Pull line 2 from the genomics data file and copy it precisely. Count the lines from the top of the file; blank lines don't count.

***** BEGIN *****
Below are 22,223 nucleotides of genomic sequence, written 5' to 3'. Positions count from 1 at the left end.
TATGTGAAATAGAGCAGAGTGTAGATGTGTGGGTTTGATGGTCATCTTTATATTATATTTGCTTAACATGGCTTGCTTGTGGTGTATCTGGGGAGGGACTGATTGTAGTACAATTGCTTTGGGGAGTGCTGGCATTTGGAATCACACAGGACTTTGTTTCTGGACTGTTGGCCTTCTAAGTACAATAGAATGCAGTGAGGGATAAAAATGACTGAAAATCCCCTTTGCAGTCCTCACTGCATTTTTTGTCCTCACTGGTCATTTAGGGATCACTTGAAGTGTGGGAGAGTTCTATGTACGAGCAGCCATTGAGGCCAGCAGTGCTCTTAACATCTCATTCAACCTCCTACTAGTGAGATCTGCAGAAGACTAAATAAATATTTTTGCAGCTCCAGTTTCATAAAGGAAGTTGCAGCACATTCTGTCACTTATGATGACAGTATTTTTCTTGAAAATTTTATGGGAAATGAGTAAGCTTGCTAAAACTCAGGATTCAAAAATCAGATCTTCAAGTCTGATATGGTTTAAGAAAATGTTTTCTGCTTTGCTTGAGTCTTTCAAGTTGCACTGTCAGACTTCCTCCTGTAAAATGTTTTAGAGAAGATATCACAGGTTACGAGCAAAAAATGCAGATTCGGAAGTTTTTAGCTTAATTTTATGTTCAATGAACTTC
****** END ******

TATGTGAAATAGAGCAGAGTGTAGATGTGTGGGTTTGATGGTCATCTTTATATTATATTTGCTTAACATGGCTTGCTTGTGGTGTATCTGGGGAGGGACTGATTGTAGTACAATTGCTTTGGGGAGTGCTGGCATTTGGAATCACACAGGACTTTGTTTCTGGACTGTTGGCCTTCTAAGTACAATAGAATGCAGTGAGGGATAAAAATGACTGAAAATCCCCTTTGCAGTCCTCACTGCATTTTTTGTCCTCACTGGTCATTTAGGGATCACTTGAAGTGTGGGAGAGTTCTATGTACGAGCAGCCATTGAGGCCAGCAGTGCTCTTAACATCTCATTCAACCTCCTACTAGTGAGATCTGCAGAAGACTAAATAAATATTTTTGCAGCTCCAGTTTCATAAAGGAAGTTGCAGCACATTCTGTCACTTATGATGACAGTATTTTTCTTGAAAATTTTATGGGAAATGAGTAAGCTTGCTAAAACTCAGGATTCAAAAATCAGATCTTCAAGTCTGATATGGTTTAAGAAAATGTTTTCTGCTTTGCTTGAGTCTTTCAAGTTGCACTGTCAGACTTCCTCCTGTAAAATGTTTTAGAGAAGATATCACAGGTTACGAGCAAAAAATGCAGATTCGGAAGTTTTTAGCTTAATTTTATGTTCAATGAACTTC